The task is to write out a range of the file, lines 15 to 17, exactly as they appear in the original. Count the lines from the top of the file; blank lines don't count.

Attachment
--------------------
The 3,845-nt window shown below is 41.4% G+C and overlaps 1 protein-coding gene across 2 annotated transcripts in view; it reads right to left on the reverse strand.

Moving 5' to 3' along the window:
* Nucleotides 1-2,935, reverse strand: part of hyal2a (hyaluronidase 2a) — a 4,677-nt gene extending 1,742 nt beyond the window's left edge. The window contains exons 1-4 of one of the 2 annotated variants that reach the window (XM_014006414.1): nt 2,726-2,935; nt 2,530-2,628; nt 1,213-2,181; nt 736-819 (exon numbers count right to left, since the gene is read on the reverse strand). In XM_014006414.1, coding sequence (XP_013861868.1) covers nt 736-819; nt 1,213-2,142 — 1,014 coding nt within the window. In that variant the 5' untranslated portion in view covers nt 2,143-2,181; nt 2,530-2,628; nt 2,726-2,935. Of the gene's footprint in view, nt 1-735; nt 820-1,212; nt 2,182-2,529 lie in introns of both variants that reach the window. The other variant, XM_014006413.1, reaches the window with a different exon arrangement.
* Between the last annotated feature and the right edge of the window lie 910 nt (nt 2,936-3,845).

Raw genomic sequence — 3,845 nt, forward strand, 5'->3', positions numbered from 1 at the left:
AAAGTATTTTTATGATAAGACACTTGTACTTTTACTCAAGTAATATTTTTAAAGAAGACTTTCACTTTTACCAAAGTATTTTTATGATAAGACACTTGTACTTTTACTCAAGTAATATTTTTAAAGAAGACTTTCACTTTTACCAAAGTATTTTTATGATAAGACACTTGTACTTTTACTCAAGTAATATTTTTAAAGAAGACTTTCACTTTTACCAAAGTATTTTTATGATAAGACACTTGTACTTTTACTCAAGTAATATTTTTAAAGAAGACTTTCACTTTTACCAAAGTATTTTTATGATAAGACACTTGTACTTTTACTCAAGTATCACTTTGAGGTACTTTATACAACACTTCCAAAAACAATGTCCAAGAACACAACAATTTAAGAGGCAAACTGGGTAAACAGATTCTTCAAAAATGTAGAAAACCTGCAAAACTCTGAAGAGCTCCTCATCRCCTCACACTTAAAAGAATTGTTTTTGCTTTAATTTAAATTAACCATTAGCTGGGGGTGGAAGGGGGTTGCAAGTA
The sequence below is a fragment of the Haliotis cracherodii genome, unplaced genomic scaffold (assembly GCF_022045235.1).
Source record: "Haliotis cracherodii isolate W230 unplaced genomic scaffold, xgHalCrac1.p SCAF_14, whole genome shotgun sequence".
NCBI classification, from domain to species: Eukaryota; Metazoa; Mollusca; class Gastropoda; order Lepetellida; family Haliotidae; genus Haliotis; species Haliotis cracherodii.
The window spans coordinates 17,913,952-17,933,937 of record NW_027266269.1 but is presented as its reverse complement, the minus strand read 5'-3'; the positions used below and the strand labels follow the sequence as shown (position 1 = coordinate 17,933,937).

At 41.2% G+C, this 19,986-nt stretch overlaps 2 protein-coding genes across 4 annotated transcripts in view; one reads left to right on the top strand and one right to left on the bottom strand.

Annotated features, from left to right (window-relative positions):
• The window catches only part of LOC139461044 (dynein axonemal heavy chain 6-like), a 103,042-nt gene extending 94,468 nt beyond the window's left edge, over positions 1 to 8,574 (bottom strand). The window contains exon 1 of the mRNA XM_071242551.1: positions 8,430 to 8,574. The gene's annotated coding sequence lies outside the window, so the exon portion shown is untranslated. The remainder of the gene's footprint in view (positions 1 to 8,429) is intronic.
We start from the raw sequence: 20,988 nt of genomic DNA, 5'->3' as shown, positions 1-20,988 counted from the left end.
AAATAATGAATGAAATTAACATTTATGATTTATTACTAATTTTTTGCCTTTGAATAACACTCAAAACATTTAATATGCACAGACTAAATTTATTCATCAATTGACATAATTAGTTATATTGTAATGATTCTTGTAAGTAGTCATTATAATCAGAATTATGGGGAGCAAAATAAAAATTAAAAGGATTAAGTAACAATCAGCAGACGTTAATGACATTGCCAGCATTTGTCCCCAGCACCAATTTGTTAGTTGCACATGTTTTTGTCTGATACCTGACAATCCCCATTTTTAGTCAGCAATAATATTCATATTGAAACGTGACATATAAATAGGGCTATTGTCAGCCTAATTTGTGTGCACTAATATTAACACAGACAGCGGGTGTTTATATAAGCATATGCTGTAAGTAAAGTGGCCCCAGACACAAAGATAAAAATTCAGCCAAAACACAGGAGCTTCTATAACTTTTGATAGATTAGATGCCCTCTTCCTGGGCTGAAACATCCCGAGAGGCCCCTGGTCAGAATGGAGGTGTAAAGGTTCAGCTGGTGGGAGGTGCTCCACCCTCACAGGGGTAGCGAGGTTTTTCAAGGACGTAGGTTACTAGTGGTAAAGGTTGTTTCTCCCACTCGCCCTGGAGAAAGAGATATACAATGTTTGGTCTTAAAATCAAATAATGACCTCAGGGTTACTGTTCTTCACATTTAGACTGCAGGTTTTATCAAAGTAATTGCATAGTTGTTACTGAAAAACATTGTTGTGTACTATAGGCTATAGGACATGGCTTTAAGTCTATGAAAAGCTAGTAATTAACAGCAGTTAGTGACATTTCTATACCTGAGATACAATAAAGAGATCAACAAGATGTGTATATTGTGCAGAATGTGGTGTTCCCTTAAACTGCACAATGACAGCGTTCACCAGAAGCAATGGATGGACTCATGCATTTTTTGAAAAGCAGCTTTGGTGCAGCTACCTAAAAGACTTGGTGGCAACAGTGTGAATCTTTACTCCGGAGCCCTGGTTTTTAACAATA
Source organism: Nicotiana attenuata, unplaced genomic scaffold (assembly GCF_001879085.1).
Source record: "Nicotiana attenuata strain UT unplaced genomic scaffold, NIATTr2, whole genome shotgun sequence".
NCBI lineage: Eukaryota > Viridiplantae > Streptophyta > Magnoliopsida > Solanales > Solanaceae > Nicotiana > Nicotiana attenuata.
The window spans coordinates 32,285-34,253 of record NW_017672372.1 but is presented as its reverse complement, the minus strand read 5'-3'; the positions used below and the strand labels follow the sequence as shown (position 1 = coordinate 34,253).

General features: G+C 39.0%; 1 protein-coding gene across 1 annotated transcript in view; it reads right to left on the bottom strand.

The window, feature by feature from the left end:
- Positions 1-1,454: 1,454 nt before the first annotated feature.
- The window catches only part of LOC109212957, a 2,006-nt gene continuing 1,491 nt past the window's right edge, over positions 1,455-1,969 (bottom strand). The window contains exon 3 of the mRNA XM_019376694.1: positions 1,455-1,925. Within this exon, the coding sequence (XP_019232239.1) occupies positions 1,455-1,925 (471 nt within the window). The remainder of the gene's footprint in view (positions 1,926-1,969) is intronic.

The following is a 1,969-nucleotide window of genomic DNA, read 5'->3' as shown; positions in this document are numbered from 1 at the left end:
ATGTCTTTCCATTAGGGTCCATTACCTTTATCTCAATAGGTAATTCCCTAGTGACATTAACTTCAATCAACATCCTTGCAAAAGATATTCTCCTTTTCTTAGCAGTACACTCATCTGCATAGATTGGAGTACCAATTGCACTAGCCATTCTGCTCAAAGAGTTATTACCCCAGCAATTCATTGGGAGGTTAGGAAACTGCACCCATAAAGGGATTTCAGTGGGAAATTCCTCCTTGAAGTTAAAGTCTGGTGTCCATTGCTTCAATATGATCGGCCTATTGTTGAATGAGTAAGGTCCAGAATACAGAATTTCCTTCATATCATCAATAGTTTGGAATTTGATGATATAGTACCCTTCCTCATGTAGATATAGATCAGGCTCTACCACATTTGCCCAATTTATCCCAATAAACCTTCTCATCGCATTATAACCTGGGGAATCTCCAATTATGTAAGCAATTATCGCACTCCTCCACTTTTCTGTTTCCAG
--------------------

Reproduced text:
AAATAATGAATGAAATTAACATTTATGATTTATTACTAATTTTTTGCCTTTGAATAACACTCAAAACATTTAATATGCACAGACTAAATTTATTCATCAATTGACATAATTAGTTATATTGTAATGATTCTTGTAAGTAGTCATTATAATCAGAATTATGGGGAGCAAAATAAAAATTAAAAGGATTAAGTAACAATCAGCAGACGTTAATGACATTGCCAGCATTTGTCCCCAGCACCAATTTGTTAGTTGCACATGTTTTTGTCTGATACCTGACAATCCCCATTTTTAGTCAGCAATAATATTCATATTGAAACGTGACATATAAATAGGGCTATTGTCAGCCTAATTTGTGTGCACTAATATTAACACAGACAGCGGGTGTTTATATAAGCATATGCTGTAAGTAAAGTGGCCCCAGACACAAAGATAAAAATTCAGCCAAAACACAGGAGCTTCTATAACTTTTGATAGATTAGATGCCCTCTTCCTGGGCTGAAACATCCCGAGAGGCCCCTGGTCAGAATGGAGGTGTAAAGGTTCAGCTGGTGGGAGGTGCTCCACCCTCACAGGGGTAGCGAGGTTTTTCAAGGACGTAGGTTACTAGTGGTAAAGGTTGTTTCTCCCACTCGCCCTGGAGAAAGAGATATACAATGTTTGGTCTTAAAATCAAATAATGACCTCAGGGTTACTGTTCTTCACATTTAGACTGCAGGTTTTATCAAAGTAATTGCATAGTTGTTACTGAAAAACATTGTTGTGTACTATAGGCTATAGGACATGGCTTTAAGTCTATGAAAAGCTAGTAATTAACAGCAGTTAGTGACATTTCTATACCTGAGATACAATAAAGAGATCAACAAGATGTGTATATTGTGCAGAATGTGGTGTTCCCTTAAACTGCACAATGACAGCGTTCACCAGAAGCAATGGATGGACTCATGCATTTTTTGAAAAGCAGCTTTGGTGCAGCTACCTAAAAGACTTGGTGGCAACAGTGTGAATCTTTACTCCGGAGCCCTGGTTTTTAACAATA
Source organism: Nicotiana attenuata, unplaced genomic scaffold (assembly GCF_001879085.1).
Source record: "Nicotiana attenuata strain UT unplaced genomic scaffold, NIATTr2, whole genome shotgun sequence".